• How did the Plone project get started and how has it evolved over the years?
  • What makes Plone unique among the myriad CMS tools that are available and which of them do you consider to be direct competitors?
  • Plone has managed to keep an impressive track record of security. What are some of the key features that enable that?
  • I know that for much of its history, the default data storage for plone was the ZODB (Zope Object DataBase). How would you describe its benefits and drawbacks for someone who is familiar with a relational database?
  • Plone is one of the most long-lived Python projects that I am aware of. What are some of the most difficult maintenance challenges that you have encountered over the years of its existence?
  • What does the internal architecture of Plone look like?
  • One of the major tenets of the project is the ability to install extensions. What are some of the most interesting plugins that you are aware of?
  • What kinds of projects are Plone best suited for?
  • What does the workflow look like for a user of Plone?
  • What are some of the most interesting uses of Plone that you have seen?
  • What are the biggest challenges facing the Plone project and community as development and deployment paradigms continue to change?

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The intro and outro music is from Requiem for a Fish The Freak Fandango Orchestra / CC BY-SA

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Retrospective - Episode 84

Summary

In this episode Chris and I look back at the past 83 episodes of the show and talk about what we learned, what we’ve enjoyed, and some of the highlights.

Brief Introduction

  • Hello and welcome to Podcast.__init__, the podcast about Python and the people who make it great.
  • I would like to thank everyone who has donated to the show. Your contributions help us make the show sustainable.
  • When you’re ready to launch your next project you’ll need somewhere to deploy it. Check out Linode at linode.com/podcastinit and get a $20 credit to try out their fast and reliable Linux virtual servers for running your awesome app.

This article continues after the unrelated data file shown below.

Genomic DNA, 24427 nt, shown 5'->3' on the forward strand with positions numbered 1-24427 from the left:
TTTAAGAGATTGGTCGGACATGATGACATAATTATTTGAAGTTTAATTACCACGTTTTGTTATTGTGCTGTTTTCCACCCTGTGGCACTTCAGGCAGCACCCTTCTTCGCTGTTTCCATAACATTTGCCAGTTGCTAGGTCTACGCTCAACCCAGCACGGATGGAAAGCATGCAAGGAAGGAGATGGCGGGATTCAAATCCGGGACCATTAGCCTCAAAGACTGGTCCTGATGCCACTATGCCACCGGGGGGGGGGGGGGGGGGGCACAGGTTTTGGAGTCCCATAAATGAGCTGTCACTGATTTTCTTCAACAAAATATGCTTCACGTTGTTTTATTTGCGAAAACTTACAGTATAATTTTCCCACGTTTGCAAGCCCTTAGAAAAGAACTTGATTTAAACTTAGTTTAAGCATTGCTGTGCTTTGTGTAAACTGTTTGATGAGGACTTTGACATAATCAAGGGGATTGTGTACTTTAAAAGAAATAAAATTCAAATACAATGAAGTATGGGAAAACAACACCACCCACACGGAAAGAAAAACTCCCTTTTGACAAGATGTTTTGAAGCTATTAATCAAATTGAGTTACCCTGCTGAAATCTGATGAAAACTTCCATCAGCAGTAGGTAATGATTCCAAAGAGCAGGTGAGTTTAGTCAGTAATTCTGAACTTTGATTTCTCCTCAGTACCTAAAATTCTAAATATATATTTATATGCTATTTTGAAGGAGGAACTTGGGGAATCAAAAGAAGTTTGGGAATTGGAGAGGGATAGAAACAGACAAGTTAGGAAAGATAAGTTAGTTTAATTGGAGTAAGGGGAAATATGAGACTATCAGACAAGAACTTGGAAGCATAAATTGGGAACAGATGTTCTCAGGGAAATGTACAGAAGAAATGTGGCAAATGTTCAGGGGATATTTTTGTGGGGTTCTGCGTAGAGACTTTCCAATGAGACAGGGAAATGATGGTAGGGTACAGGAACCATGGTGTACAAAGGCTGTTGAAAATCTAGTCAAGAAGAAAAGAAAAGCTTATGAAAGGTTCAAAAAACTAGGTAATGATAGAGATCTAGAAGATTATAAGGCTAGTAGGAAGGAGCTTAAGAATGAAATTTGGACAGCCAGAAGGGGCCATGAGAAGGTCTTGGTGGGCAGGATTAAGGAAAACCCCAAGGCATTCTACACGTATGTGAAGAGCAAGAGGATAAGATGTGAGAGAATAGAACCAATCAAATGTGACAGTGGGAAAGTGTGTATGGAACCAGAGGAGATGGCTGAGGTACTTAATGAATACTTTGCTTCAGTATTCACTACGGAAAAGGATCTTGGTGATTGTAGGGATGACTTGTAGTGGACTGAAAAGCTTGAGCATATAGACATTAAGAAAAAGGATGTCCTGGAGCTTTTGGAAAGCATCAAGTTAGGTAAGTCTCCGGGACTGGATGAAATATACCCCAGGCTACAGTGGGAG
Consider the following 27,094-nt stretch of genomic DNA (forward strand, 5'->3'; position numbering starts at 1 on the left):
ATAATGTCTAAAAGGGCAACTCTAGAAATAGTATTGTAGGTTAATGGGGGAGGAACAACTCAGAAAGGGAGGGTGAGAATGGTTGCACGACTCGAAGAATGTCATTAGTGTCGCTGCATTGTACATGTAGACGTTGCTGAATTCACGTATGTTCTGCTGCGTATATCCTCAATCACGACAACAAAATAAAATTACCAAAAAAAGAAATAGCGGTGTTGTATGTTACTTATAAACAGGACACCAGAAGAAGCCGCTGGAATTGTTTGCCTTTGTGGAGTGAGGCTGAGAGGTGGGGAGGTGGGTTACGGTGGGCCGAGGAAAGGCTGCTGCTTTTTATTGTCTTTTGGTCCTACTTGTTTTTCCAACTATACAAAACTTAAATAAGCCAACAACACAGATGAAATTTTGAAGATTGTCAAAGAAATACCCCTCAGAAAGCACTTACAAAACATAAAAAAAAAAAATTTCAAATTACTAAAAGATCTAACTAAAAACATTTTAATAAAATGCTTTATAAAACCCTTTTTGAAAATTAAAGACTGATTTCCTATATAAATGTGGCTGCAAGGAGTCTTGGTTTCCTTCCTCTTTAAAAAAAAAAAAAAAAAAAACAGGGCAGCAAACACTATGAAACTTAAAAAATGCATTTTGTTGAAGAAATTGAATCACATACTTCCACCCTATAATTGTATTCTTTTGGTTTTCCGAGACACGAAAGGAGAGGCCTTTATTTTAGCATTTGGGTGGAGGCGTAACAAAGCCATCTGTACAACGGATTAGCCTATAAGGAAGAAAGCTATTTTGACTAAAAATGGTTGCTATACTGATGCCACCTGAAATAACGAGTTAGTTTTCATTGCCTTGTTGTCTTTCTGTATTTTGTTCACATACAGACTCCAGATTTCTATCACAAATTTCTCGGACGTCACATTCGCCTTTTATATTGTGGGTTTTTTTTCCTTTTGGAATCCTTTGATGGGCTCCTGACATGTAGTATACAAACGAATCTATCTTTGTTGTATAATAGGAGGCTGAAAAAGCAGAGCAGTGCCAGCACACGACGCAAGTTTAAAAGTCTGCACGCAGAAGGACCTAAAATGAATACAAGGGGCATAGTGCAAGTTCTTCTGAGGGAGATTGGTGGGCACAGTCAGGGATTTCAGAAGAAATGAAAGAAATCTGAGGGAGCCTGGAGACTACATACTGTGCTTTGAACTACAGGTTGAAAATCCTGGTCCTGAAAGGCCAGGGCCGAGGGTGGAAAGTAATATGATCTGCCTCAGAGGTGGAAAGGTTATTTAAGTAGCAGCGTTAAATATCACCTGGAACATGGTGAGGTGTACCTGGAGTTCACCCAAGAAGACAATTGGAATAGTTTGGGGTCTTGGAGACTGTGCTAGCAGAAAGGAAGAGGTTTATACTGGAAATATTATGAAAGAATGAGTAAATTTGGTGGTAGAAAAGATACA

• You’ll want to make sure that your users don’t have to put up with bugs, so you should use Rollbar for tracking and aggregating your application errors to find and fix the bugs in your application before your users notice they exist. Use the link rollbar.com/podcastinit to get 90 days and 300,000 errors for free on their bootstrap plan.
  • Visit our site to subscribe to our show, sign up for our newsletter, read the show notes, and get in touch.
  • To help other people find the show you can leave a review on iTunes, or Google Play Music, and tell your friends and co-workers
  • Join our community! Visit discourse.pythonpodcast.com for your opportunity to find out about upcoming guests, suggest questions, and propose show ideas.
  • Your hosts as usual are Tobias Macey and Chris Patti
  • Today we’re interviewing each other about the past year and a half of the show.

Interview with Tobias and Chris

  • Introductions
  • What have been some of the most unexpected or surprising aspects of the show for you during the past year and a half? – Tobias
  • What are your top three favorite shows so far and why? – Chris
  • If you could have a longer conversation with any of the past guests, who would you pick? – Tobias
  • What has doing the show meant to you? – Chris
  • What have you learned while doing the show that you wish you had known at the start? – Tobias
  • How has the production process evolved since the beginning of the show? – Chris

Chris Leaving the Show – Chris

  • Tobias and I started new jobs (At MIT Office of Digital Learning and Amazon Web Services, respectively)
  • We’re much, much busier these days, making coordination difficult
  • Tobias is ready to take the show solo and I (Chris) support him in this
  • Chris still plans to support the show as an avid fan 🙂

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The intro and outro music is from Requiem for a Fish The Freak Fandango Orchestra  / CC BY-SA